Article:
The other day in the mail, I received an official looking notice indicating that one of my magazine subscriptions was due for renewal. They provided a couple of ways for me to pay (online, by mail with a check or a credit card). Now, I had cancelled this subscription, so I figured this mailing was probably a third party trying to get me to resubscribe. But it turns out it was more than that – it was a fake magazine subscription bill.
What does a fake magazine subscription bill look like?
In my case, I received a mailer from a company called Pacific Magazine Billing. I opened it because I wanted to be sure that it wasn’t a bill that I had neglected to pay. It certainly looked official. But it was for a magazine I hadn’t received in a while and that I knew I had cancelled. In very small print on the mailing, it said “This is an offer from an independent company, not a bill.”
I can see how you could very easily mistake this for an actual bill for a magazine renewal of a subscription you already receive.
What are these bills really?
These fake magazine subscription bills are actually offers from third party companies. They are offering you a magazine subscription for a higher price than you would pay directly to the magazine publisher, and then they make money based on the higher price.
A quick search for “Pacific Magazine Billing” on the Better Business Bureau shows many duped customers. There are many accounts of angry customers who thought they were paying the bills for a magazine and then not receiving the magazine. The company responds that their offers “clearly state” that they are a third party clearinghouse and that the receipt of issues might take up to three months. Most notably, they frequently resolve the issues by refunding the customers. The BBB has this to say about Pacific Magazine Billing:
BBB files indicate that this business has a pattern of complaints concerning billing issues. Many consumers are under the impression that they are being billed by the actual magazine. Consumer complaints are alleging receipt of billing invoices for magazine subscriptions that did not originate from a transaction that occurred through this company directly. Consumers allege failure by the business to provide a refund or correct the billing. The BBB attempted to contact the company regarding this pattern however the company did not respond.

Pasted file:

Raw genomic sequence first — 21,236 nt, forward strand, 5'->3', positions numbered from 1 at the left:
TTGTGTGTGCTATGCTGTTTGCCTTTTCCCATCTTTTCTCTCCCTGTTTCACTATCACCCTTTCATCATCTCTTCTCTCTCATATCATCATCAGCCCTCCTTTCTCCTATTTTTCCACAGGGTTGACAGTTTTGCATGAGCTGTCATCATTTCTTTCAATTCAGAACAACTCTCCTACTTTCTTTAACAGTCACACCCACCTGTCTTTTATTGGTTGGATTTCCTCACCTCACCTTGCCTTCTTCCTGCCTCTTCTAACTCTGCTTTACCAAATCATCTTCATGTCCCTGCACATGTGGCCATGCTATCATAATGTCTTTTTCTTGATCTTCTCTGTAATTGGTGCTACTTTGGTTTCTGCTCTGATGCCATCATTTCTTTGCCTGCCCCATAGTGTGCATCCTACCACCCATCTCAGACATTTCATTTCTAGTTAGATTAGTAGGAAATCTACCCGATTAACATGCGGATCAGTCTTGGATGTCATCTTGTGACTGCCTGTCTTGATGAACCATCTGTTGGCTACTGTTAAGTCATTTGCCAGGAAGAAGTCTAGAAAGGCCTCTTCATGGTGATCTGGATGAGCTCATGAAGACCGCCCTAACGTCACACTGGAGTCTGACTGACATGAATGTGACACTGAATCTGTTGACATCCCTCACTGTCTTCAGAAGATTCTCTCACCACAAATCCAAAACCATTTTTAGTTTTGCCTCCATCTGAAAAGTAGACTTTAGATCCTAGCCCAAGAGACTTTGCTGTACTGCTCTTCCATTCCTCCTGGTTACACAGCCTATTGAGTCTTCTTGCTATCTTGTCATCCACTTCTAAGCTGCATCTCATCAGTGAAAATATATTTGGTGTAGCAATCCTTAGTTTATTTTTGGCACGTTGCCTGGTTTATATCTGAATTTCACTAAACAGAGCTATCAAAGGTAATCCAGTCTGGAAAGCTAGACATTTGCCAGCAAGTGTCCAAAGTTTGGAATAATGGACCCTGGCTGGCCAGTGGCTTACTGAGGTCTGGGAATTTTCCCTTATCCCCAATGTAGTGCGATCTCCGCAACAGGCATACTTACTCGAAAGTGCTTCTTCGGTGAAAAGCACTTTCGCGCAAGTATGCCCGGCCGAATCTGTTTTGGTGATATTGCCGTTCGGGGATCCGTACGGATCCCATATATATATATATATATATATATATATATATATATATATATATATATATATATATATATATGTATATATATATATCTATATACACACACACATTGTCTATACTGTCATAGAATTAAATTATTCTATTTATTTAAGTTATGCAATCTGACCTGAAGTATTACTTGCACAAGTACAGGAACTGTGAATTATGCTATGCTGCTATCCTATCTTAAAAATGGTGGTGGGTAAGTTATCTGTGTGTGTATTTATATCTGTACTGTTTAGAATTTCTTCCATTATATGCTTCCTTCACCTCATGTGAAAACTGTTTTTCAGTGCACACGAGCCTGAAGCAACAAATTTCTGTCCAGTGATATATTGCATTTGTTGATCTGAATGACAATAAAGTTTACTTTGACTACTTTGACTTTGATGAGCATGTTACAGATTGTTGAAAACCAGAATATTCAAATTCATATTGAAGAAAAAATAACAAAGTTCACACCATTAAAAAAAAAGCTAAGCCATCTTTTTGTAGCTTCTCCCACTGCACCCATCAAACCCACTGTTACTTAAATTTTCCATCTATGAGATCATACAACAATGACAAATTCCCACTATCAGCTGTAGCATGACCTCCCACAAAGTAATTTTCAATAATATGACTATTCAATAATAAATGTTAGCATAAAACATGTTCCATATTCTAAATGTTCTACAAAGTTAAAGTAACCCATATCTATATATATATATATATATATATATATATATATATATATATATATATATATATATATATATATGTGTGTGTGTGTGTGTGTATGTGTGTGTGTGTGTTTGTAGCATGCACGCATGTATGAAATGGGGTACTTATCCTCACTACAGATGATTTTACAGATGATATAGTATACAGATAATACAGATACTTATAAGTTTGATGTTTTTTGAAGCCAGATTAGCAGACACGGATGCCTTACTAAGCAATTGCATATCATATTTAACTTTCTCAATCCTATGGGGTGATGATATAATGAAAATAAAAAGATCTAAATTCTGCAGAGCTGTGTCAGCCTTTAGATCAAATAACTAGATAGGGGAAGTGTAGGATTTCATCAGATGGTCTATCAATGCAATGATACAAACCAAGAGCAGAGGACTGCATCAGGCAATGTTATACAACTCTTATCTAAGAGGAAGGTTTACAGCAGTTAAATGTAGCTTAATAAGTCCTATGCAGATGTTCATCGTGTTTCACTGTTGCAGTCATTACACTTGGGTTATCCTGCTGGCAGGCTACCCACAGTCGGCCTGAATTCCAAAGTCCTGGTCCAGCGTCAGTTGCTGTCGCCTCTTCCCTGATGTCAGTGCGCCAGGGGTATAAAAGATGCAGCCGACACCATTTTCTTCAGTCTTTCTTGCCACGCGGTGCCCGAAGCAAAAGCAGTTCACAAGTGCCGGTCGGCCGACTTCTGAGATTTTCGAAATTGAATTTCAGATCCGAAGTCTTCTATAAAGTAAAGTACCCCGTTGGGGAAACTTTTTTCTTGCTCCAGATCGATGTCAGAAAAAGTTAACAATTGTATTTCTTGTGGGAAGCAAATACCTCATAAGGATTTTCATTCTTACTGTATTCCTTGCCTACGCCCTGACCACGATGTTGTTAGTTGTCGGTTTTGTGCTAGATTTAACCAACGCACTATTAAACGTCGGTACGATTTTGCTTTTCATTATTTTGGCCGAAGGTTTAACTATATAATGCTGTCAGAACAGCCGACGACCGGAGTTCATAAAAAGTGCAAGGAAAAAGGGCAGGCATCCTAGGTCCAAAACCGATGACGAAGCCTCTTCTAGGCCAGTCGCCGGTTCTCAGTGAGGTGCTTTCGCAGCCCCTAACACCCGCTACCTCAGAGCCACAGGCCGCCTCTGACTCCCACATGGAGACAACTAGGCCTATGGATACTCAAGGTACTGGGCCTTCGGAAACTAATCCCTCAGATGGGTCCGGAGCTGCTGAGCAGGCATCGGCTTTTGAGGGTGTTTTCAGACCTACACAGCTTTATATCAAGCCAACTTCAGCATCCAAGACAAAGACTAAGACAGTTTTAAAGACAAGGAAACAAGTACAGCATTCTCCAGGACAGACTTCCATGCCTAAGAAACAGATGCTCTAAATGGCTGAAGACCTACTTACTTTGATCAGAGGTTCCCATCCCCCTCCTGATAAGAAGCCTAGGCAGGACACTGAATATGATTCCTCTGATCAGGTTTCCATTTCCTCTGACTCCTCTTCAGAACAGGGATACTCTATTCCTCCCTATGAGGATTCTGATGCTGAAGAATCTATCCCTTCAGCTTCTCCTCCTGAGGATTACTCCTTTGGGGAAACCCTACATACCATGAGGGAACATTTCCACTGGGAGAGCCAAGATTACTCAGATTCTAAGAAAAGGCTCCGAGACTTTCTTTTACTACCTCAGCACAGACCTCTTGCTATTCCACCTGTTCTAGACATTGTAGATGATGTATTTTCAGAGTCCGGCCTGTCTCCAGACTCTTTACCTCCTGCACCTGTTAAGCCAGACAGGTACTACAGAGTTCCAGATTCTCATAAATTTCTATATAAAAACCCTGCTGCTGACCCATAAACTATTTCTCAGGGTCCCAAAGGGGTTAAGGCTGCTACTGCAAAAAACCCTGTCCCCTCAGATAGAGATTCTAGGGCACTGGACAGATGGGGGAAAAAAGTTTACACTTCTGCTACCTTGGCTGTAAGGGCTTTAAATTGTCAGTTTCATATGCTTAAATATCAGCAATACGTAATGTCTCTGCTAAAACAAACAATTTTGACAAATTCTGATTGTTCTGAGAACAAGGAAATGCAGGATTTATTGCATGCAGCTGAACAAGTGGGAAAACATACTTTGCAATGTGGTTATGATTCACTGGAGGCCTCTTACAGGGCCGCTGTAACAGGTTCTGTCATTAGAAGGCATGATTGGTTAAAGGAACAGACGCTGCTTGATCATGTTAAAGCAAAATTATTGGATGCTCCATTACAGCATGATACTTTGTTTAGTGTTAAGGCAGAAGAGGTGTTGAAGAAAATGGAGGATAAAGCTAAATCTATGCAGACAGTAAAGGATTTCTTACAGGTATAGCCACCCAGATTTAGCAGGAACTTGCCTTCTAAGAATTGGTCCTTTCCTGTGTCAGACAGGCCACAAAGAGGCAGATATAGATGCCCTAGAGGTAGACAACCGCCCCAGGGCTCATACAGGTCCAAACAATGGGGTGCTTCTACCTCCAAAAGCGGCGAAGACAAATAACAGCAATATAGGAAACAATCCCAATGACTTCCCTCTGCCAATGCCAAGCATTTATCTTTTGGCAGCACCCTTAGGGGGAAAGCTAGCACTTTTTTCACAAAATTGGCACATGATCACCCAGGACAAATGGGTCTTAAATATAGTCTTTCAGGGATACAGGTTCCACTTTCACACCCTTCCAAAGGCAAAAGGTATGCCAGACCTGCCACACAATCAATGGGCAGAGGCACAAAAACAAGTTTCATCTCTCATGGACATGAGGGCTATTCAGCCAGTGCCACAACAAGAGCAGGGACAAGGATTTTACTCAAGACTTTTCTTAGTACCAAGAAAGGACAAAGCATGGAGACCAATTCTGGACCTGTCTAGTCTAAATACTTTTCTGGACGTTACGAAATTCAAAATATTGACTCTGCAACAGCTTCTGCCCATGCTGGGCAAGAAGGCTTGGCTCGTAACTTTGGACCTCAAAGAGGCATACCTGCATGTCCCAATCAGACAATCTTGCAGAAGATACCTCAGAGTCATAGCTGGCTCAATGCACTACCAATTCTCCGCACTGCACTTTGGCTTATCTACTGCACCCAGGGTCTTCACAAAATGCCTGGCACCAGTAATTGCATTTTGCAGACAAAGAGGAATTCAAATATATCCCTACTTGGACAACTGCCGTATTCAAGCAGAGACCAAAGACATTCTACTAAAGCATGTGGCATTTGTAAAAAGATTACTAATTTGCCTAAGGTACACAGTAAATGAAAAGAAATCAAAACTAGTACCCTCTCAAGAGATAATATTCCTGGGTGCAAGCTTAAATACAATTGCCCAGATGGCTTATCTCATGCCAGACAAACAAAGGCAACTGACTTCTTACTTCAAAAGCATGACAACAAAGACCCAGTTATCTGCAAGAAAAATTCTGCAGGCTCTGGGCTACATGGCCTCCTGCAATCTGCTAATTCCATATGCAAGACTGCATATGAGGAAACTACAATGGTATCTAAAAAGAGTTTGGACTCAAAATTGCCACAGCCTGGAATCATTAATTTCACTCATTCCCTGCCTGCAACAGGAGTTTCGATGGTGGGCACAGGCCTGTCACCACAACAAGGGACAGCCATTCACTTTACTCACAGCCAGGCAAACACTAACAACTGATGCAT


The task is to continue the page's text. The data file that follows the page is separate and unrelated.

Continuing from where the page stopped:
Some customers received these mailings thinking that they were legitimate subscription renewal bills – while also receiving legitimate subscription bills and then ended up paying twice for subscriptions!
Read Your Bills Carefully
If you’re interested in subscribing to a magazine, I always recommend going straight to the magazine’s website. Often times, that is where you will find the best prices, and you will be able to ensure that you are paying your money straight to the company. You can also always check the expiration date on your current magazine subscriptions through the magazine’s website or on your mailing label. You will see either a four digit code (like 0422 for April 2022 or something as obvious as Apr22).
No one likes bills, but no one wants to pay a fake bill. Be careful and watch out for fake magazine subscription bills.
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Megan is a 40-something government employee in the Washington, DC area. She got interested in Personal Finance when she got out of college and realized that her paycheck wasn’t going to go as far as she had hoped. Since starting this blog, she has managed to buy a house and make a solid start on her retirement goals, and hopes to help others do the same. Here is her story:
In 2007, I was a gainfully employed 20-something with no debt but not a lot of knowledge about personal finance. It was a co-worker’s comment about Roth IRAs that sent me to the internet, searching for information. It was then that I realized that I really didn’t know a whole lot about personal finance and that my current financial situation was due a lot to inherent frugal tendencies, generous family members, a fear of debt, and good luck. While that was working for me, clearly I needed a better plan.
While I had no debt, I was also pretty much living paycheck to paycheck and not worrying about going over budget (I say this as if I had a real budget) because I had an emergency fund set aside to cover any overages.
Except that’s not what an emergency fund is for.
So I did a lot of research, read a lot of blogs, and decided that I needed a plan. I needed to budget. I needed to know what I was spending my money on. I needed to prepare for the future.
I decided to create a blog not only to make myself accountable to others but also to share the knowledge that I gained along the way. I’ve learned so much from my fellow bloggers, and I hope that my readers can find something useful in what I have to share as well.
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